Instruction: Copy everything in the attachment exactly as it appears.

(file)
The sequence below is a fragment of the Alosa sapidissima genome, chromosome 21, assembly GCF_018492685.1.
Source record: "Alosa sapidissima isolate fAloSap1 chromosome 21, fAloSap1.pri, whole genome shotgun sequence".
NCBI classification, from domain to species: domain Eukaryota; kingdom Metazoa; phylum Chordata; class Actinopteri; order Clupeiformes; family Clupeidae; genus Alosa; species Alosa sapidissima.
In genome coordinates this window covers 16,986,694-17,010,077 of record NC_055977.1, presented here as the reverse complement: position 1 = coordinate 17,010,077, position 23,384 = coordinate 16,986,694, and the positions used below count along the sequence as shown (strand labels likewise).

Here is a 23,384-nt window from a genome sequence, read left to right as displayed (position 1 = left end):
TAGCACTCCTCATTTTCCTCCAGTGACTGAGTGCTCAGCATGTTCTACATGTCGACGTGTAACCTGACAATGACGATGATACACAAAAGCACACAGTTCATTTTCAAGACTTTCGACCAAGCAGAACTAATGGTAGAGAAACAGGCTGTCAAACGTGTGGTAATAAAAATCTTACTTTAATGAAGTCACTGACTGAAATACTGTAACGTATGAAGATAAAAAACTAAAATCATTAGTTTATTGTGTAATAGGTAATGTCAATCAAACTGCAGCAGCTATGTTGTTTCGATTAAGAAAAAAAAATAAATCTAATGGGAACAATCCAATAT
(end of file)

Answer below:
The sequence below is a fragment of the Alosa sapidissima genome, chromosome 21, assembly GCF_018492685.1.
Source record: "Alosa sapidissima isolate fAloSap1 chromosome 21, fAloSap1.pri, whole genome shotgun sequence".
NCBI classification, from domain to species: domain Eukaryota; kingdom Metazoa; phylum Chordata; class Actinopteri; order Clupeiformes; family Clupeidae; genus Alosa; species Alosa sapidissima.
In genome coordinates this window covers 16,986,694-17,010,077 of record NC_055977.1, presented here as the reverse complement: position 1 = coordinate 17,010,077, position 23,384 = coordinate 16,986,694, and the positions used below count along the sequence as shown (strand labels likewise).

Here is a 23,384-nt window from a genome sequence, read left to right as displayed (position 1 = left end):
TAGCACTCCTCATTTTCCTCCAGTGACTGAGTGCTCAGCATGTTCTACATGTCGACGTGTAACCTGACAATGACGATGATACACAAAAGCACACAGTTCATTTTCAAGACTTTCGACCAAGCAGAACTAATGGTAGAGAAACAGGCTGTCAAACGTGTGGTAATAAAAATCTTACTTTAATGAAGTCACTGACTGAAATACTGTAACGTATGAAGATAAAAAACTAAAATCATTAGTTTATTGTGTAATAGGTAATGTCAATCAAACTGCAGCAGCTATGTTGTTTCGATTAAGAAAAAAAAATAAATCTAATGGGAACAATCCAATAT